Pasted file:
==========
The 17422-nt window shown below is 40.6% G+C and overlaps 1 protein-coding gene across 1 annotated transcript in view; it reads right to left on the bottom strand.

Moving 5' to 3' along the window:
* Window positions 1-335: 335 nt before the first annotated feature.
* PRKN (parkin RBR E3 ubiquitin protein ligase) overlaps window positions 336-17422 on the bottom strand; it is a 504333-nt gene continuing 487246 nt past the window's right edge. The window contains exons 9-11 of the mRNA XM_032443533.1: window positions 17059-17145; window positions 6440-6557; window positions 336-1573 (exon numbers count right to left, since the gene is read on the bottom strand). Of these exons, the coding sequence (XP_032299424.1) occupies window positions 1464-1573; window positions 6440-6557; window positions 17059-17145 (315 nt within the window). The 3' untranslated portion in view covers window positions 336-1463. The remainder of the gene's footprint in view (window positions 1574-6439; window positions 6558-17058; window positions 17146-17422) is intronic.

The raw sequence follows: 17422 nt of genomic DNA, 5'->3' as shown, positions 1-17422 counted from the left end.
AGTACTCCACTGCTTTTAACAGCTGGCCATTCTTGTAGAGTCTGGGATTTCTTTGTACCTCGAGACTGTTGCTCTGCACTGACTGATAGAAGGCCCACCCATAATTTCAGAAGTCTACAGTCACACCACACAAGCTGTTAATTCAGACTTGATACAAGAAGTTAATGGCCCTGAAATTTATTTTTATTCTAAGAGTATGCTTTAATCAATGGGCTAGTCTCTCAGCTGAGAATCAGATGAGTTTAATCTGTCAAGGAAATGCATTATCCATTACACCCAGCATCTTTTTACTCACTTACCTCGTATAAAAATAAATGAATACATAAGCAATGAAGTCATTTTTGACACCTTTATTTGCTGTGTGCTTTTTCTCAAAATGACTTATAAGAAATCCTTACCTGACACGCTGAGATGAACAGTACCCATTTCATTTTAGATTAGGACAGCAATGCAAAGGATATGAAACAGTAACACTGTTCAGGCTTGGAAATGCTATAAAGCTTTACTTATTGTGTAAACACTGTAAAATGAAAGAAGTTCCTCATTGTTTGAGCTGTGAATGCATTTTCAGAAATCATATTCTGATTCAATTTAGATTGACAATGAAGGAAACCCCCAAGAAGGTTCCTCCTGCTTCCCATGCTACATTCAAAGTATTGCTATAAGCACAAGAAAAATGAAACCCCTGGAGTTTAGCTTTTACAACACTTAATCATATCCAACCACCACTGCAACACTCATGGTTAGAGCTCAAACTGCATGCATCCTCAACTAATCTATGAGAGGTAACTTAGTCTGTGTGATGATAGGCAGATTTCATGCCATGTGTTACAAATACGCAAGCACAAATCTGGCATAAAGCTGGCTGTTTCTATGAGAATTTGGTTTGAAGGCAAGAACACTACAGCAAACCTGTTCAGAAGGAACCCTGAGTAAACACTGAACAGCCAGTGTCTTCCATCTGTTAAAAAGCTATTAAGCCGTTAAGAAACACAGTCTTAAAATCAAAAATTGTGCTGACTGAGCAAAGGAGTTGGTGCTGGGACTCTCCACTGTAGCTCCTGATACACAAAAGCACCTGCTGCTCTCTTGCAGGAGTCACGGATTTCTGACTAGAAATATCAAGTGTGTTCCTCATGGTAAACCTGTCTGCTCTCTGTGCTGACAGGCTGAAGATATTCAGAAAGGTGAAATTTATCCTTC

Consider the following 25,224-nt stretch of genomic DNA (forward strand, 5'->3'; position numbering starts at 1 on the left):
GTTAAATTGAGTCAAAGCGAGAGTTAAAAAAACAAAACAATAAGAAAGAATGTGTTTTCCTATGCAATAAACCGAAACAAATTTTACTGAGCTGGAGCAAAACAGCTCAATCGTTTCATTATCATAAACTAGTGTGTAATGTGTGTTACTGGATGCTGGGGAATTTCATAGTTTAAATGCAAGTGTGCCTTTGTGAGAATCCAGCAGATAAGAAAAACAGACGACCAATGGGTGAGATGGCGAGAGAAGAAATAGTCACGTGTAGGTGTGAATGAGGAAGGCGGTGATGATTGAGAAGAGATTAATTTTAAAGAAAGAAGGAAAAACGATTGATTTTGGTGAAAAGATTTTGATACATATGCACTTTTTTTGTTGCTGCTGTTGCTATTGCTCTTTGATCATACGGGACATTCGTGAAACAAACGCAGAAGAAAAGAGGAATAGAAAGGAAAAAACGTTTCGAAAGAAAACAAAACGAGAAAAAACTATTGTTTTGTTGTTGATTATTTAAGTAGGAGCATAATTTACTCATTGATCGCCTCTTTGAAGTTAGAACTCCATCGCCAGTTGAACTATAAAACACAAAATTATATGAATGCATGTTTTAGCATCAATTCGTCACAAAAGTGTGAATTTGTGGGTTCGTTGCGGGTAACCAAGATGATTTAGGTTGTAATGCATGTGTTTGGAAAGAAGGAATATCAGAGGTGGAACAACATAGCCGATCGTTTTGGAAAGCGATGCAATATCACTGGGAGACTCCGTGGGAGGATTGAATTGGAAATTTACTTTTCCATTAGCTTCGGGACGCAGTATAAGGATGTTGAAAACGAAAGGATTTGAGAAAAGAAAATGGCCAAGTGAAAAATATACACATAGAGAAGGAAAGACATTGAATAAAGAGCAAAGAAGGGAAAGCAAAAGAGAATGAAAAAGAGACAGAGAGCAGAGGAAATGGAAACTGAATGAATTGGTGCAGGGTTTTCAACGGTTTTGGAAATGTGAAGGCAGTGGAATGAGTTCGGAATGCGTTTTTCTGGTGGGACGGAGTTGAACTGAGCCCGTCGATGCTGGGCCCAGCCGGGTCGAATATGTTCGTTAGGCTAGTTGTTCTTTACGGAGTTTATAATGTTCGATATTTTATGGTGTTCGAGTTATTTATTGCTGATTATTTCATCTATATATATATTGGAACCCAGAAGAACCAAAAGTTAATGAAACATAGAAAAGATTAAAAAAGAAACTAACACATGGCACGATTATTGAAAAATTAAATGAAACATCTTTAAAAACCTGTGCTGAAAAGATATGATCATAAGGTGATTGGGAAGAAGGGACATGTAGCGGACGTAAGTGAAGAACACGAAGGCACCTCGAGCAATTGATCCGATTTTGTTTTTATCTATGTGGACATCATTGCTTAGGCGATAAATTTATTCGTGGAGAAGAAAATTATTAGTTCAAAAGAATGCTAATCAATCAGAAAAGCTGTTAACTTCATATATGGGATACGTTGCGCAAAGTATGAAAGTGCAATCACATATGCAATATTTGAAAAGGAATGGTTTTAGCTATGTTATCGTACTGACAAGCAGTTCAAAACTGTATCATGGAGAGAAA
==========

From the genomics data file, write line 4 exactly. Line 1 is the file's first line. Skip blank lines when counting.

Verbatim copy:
* PRKN (parkin RBR E3 ubiquitin protein ligase) overlaps window positions 336-17422 on the bottom strand; it is a 504333-nt gene continuing 487246 nt past the window's right edge. The window contains exons 9-11 of the mRNA XM_032443533.1: window positions 17059-17145; window positions 6440-6557; window positions 336-1573 (exon numbers count right to left, since the gene is read on the bottom strand). Of these exons, the coding sequence (XP_032299424.1) occupies window positions 1464-1573; window positions 6440-6557; window positions 17059-17145 (315 nt within the window). The 3' untranslated portion in view covers window positions 336-1463. The remainder of the gene's footprint in view (window positions 1574-6439; window positions 6558-17058; window positions 17146-17422) is intronic.